Only one of the group's members, Rio DiAngelo/Richard Ford, did not kill himself. He videotaped the mansion in Rancho Santa Fe; however, the tape was not shown to police until 2002, five years after the event.[65]

The mass death of the Heaven's Gate group was widely publicized in the media as an example of mass suicide.[66]

Two former members of Heaven's Gate, Wayne Cooke and Charlie Humphreys, later committed suicide in a similar manner. Humphreys survived a suicide pact with Cooke in May 1997, but ultimately killed himself in February 1998.[67][68]

Media coverage prior to suicide[edit]

Known to the mainstream media (though largely ignored through the 1980s and 1990s), Heaven's Gate was better known in UFO circles as well as in a series of academic studies by sociologist Robert Balch. Coast to Coast AM host Art Bell featured Heaven's Gate and the "companion object" in the shadow of Hale-Bopp on several programs.[69]

Heaven's Gate received coverage in Jacques Vallée's book Messengers of Deception (1979), in which Vallée described an unusual public meeting organized by the group. Vallée frequently expressed concerns within the book about contactee groups' authoritarian political and religious outlooks, and Heaven's Gate did not escape criticism.[70]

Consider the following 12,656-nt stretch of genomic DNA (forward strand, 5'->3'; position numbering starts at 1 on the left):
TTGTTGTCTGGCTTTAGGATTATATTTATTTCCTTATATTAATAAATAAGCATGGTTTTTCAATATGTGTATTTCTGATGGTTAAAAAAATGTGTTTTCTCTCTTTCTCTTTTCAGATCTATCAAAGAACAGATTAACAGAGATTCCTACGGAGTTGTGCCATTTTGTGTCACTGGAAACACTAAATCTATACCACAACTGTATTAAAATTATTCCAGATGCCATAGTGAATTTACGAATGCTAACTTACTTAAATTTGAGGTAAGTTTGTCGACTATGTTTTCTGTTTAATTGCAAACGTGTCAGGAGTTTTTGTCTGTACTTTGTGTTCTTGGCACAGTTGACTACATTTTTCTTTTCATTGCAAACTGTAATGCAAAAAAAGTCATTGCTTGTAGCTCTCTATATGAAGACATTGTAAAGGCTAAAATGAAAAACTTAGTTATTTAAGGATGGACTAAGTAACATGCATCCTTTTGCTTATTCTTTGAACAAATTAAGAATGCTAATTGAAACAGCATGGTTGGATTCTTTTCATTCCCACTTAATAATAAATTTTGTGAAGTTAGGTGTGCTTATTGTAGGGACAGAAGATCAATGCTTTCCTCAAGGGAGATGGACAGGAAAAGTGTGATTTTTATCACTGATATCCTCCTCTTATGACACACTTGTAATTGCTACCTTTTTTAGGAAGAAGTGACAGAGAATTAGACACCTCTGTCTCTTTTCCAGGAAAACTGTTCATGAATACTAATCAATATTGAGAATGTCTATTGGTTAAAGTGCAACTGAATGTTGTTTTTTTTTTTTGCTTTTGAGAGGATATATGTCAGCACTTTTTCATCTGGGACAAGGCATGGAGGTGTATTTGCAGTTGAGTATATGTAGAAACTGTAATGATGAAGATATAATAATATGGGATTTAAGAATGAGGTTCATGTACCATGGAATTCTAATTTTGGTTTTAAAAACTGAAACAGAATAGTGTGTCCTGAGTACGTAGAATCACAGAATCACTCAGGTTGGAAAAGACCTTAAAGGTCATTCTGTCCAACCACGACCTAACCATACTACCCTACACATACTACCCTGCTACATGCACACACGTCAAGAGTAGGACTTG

In January 1994, the LA Weekly ran an article on the group, then known as "The Total Overcomers".[71] Through this article, Rio DiAngelo discovered the group and eventually joined them.[72]

Louis Theroux contacted the Heaven's Gate group while making a program for his BBC Two documentary series, Louis Theroux's Weird Weekends, in early March 1997. In response to his e-mail, Theroux was told that Heaven's Gate could not take part in the documentary as "at the present time a project like this would be an interference with what we must focus on."[73]